Our next data analysis took place in the week between 21 – 27 May 2018. Specifically, we took a new random sample of 50 local people and asked them how many times they laid out food and water for hedgehogs during that week. We then asked them how many times during that week they saw at least one hedgehog. The correlation was strong (0.9135), suggesting that it really is true that helping local hedgehogs is a good idea if people want to see more hedgehogs. Although this fact is widely quoted, our data analysis challenged it, investigated it rigorously, and demonstrated it in a clear way.
More recently, we have published a growing series of data analysis, all of which is explained and illustrated on our citizen science data analysis web page:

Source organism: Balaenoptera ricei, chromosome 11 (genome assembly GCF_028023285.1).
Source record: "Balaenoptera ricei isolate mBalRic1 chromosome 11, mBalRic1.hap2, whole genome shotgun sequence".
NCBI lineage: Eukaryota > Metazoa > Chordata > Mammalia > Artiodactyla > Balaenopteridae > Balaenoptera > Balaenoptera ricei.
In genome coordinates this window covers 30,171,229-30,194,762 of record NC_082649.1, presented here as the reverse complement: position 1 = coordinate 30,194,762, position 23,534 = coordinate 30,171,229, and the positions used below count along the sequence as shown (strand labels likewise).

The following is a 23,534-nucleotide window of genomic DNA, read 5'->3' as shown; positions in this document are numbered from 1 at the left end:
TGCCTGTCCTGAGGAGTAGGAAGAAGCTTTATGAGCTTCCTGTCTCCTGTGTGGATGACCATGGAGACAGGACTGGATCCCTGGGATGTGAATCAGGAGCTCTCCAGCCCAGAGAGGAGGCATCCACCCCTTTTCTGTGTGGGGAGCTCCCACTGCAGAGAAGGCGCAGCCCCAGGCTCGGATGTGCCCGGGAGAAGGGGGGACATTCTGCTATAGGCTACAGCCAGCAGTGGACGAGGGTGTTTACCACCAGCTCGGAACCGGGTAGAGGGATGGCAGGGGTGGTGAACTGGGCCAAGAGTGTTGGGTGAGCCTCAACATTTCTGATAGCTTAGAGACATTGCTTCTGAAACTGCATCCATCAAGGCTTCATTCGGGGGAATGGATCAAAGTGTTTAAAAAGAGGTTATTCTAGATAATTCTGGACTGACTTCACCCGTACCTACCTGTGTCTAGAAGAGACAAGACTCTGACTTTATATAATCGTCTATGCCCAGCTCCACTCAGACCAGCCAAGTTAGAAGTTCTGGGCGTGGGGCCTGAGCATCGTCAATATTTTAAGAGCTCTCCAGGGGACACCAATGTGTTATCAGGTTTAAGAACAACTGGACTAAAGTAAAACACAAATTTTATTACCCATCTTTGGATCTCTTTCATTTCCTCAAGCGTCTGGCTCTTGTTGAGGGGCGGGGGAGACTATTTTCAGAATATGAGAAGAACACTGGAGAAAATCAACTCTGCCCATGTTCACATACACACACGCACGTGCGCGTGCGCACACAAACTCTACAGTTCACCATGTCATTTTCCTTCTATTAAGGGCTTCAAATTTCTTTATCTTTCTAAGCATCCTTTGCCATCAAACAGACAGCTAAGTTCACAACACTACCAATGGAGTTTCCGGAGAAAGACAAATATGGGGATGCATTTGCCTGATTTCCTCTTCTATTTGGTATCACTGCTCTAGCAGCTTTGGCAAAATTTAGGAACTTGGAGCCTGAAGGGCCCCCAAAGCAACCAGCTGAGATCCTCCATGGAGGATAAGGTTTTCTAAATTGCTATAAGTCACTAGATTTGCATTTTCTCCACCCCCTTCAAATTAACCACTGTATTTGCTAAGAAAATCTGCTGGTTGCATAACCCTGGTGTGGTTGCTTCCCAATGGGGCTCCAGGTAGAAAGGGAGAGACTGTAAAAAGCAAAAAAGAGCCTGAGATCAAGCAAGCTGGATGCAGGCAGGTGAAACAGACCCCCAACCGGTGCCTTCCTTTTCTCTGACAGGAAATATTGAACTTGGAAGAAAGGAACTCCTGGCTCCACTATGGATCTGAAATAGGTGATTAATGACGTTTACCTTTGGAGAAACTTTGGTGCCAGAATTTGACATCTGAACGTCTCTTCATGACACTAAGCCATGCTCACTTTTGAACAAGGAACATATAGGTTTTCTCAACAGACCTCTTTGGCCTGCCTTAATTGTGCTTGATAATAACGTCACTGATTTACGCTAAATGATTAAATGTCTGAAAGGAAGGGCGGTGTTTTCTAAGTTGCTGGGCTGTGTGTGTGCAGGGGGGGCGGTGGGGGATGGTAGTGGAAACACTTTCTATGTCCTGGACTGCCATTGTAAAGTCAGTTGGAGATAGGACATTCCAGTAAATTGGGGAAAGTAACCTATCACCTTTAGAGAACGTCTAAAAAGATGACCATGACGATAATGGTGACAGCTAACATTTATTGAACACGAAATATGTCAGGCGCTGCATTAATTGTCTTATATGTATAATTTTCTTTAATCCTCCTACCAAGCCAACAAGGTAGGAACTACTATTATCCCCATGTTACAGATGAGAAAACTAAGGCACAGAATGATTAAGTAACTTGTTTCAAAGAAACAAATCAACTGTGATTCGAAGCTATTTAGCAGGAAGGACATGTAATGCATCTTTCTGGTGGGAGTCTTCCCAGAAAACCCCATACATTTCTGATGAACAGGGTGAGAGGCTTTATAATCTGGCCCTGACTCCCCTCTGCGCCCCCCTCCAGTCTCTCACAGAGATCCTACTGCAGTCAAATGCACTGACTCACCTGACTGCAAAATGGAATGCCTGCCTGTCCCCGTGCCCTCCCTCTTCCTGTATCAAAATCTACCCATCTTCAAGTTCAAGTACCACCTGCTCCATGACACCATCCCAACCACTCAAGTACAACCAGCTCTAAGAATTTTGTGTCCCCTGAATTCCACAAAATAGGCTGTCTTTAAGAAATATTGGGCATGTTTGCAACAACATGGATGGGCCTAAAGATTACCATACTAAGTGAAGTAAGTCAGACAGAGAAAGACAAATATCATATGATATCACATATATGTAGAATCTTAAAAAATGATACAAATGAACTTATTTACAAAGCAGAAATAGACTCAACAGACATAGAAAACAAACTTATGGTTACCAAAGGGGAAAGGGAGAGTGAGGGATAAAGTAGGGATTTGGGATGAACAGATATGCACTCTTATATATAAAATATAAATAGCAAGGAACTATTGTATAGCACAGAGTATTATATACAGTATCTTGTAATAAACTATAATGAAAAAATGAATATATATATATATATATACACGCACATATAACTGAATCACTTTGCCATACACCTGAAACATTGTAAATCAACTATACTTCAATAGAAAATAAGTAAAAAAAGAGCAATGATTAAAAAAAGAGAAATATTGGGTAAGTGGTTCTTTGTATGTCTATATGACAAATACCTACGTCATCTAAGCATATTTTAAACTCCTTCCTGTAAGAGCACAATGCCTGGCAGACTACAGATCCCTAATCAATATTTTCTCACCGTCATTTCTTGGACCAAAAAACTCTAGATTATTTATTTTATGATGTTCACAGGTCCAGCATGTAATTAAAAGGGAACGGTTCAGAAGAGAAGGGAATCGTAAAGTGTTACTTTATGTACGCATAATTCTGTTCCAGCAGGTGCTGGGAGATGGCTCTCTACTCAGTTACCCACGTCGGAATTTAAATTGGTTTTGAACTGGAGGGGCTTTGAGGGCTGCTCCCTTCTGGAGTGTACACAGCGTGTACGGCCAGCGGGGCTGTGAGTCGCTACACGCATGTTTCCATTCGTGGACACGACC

The main benefit of this data analysis is it has developed the way our citizen science group engages with our local environment. That is, when one or more of our members has an idea for a new investigation, we discuss it with the aim of trying to make it work. We therefore allow the enthusiasm of grass-roots community-based conservationists to be expressed in professional and appropriate scientific ways.
Sharing is essential
The main feedback which we received from local people regarding this web-based mapping exercise, and the subsequent data analysis, was the request for it to be shared as widely as possible. We therefore secured the support of the Suffolk Biodiversity Information Service to share our maps and data results in their quarterly news letter.
Across the UK, we also share those same web-based maps and data results through our Twitter page with the National Biodiversity Network – the UK’s largest network of conservation groups.